“For those of you who watched China, and China reporting, remember when they changed their definition and all of a sudden there was a blip in their curve? We are going to see that,” Dr. Deborah Birx said at a briefing by the White House Coronavirus Task Force on Sunday.
Birx said that the United States will see a surge in cases of the novel coronavirus as “more and more people have access” to the tests this week.
With limited testing available, U.S. officials have recorded nearly 3,000 cases and 65 deaths, up from 58 on Saturday. Globally more than 162,000 are infected and thousands have died.
Starting this week, drive-through coronavirus testing sites will begin to open in every state, with the ability to test between 2,000 to 4,000 individuals daily, on top of other forms of testing the Trump administration announced at the briefing.
“We believe we’ve created a model based on the public health and the FEMA system that is optimized that can be used for drive-through or potentially walk-through,” said Admiral Brett Giroir, the Assistant Secretary for Health and head of the Public Health Service.
“Each of these pod-based units we believe can screen 2,000 to 4,000 individuals a day for testing, with all of the appropriate personal protective gear and linkage to the public health system, including testing,” he added.
Giroir said the testing sites will begin to be rolled out in a number of states, starting with the states both hardest hit by COVID-19—the disease caused by the novel coronavirus—and those where cases are beginning to surge.
The states of Washington, New York, California, and Massachusetts have been some of the worst affected by the virus.
“You will see these sites rolling out progressively over the week. We will start shipping gear, stuff, tomorrow,” Giroir said. “We will start deploying officers tomorrow and Tuesday.”
“We will begin seeing these sites, in addition to the ones springing up now, during this week. We will have the capability of testing tens of thousands of additional people through these sites every week, in addition to all the capabilities that will now be distributed in the 2,000 laboratories and the major central core laboratories,” Giroir added.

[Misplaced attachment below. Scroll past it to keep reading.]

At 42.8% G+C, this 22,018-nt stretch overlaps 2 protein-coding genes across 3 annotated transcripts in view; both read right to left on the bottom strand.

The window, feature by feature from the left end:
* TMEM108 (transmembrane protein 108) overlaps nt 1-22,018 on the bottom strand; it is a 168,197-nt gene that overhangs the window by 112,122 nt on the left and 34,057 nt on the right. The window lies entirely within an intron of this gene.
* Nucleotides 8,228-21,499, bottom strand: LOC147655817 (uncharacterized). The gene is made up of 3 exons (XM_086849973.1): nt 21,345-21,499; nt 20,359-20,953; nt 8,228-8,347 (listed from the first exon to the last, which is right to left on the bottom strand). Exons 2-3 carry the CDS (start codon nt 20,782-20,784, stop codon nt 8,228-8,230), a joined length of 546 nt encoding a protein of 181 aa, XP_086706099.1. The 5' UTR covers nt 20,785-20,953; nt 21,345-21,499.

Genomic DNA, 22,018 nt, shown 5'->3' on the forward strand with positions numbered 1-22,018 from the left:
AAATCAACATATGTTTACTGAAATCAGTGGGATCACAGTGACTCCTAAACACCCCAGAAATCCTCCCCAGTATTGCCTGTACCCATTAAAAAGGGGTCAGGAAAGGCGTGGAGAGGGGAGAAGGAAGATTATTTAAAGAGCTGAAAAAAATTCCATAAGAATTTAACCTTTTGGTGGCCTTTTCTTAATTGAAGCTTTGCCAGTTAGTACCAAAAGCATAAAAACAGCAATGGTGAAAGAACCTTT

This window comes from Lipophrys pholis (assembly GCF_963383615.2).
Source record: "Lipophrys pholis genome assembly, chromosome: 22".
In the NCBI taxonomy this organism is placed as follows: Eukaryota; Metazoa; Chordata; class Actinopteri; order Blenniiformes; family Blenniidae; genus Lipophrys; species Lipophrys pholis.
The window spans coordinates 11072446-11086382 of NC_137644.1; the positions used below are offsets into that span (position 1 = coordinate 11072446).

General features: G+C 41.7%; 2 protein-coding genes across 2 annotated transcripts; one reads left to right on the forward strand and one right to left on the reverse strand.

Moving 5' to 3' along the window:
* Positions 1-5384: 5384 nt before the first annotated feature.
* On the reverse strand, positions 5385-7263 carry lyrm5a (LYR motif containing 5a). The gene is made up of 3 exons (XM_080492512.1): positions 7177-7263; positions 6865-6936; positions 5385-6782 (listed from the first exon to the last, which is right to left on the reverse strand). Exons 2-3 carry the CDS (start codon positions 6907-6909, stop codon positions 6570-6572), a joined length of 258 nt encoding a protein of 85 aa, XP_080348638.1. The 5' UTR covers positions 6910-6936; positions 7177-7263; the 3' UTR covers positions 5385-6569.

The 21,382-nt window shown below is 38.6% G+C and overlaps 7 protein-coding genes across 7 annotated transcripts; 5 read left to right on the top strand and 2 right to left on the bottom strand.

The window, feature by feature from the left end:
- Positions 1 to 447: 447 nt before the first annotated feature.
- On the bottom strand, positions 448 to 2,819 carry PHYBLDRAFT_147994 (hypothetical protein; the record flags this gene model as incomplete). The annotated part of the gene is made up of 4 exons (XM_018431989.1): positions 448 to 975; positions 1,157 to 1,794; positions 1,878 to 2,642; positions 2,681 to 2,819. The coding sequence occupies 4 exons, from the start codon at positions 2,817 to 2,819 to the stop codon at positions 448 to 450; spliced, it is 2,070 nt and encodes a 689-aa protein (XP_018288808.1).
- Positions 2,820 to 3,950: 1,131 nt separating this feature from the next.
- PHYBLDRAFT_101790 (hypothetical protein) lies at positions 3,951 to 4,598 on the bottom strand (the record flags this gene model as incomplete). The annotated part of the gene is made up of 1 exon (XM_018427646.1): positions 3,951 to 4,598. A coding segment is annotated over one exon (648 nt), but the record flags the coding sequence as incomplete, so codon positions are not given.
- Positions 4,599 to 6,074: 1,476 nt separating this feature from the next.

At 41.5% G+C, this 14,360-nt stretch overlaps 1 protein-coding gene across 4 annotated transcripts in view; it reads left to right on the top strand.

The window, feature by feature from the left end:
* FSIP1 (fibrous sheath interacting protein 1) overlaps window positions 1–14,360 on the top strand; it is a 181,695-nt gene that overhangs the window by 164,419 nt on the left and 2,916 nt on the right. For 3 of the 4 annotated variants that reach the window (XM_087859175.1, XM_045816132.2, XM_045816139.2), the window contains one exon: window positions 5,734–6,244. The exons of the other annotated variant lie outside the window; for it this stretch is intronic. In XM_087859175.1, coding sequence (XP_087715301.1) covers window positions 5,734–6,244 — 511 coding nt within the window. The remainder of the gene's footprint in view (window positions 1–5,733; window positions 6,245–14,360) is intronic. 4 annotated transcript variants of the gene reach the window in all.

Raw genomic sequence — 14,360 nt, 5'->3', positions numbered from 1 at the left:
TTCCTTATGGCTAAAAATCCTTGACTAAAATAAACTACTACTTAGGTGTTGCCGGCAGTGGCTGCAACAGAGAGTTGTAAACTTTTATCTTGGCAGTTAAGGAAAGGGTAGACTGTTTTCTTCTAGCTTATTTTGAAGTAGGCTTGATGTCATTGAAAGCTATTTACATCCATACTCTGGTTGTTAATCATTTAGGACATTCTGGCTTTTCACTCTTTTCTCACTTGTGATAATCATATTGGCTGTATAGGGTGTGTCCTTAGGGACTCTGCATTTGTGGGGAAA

Vice President Mike Pence, head of the task force, said at the press conference that at least 10 states now have the availability of drive-through testing for the coronavirus.
Nearly 2 million tests will be available this week, Giroir said.
Relax, Don’t Stockpile
Giroir and Birx, meanwhile, urged the public to prioritize those most vulnerable to the virus—the elderly and those with preexisting conditions or compromised immune systems—and the healthcare providers treating them.
“We ask you to prioritize them and prioritize them in the lines,” Birx said. “It’s a response for all of America, for Americans.”
Pence urged those who do not have symptoms of the disease not to seek testing.
President Donald Trump urged Americans not to stockpile groceries and other supplies as he assured that grocers would remain open and that the supply chain remained healthy.
Trump said he held a call with more than two dozen grocery store and supply chain executives to discuss their response to the coronavirus outbreak.
“You don’t have to buy so much,” Trump said at the White House briefing. “Take it easy. Just relax.”
Trump acknowledged that the virus was “very contagious” but asserted that his administration had “tremendous control” over the spread of the disease.
Trump said he was also “very happy” that the Federal Reserve announced Sunday it was taking emergency action to slash its benchmark interest rate to near zero. The central bank also announced it would buy $700 billion in Treasury and mortgage bonds.
“It’s really great for our country,” Trump said of the central bank’s actions.
Pence said that he and the president would brief the nation’s governors on Monday “specifically about our expanding testing to the American people,” and that the federal government will release updated guidance concerning restaurants, bars, and other establishments.
On Sunday, the U.S. Centers for Disease Control and Prevention (CDC) said it recommends either postponing or canceling events that have 50 people or more, for the next 8 weeks.
To help prepare for community transmission of the virus, the CDC has created a guideline on how individuals should prepare their households. Among the recommendations, the CDC suggests individuals identify who will be included in their plan, to create an emergency contact list, to plan ways to care for those who are at risk of developing serious complications from COVID-19, and to discuss emergency planning with neighbors.
The CDC also recommends individuals choose a room and bathroom in their household where infected members can be separated from those who are healthy, to prevent transmission of the disease. Sharing of personal items such as food and drinks should be avoided, and infected household members should wear disposable protective masks at home.
Those who are experiencing symptoms of COVID-19, or have infected household members, should remain at home to avoid spreading the virus to others, the CDC recommends.
The Associated Press contributed to this report.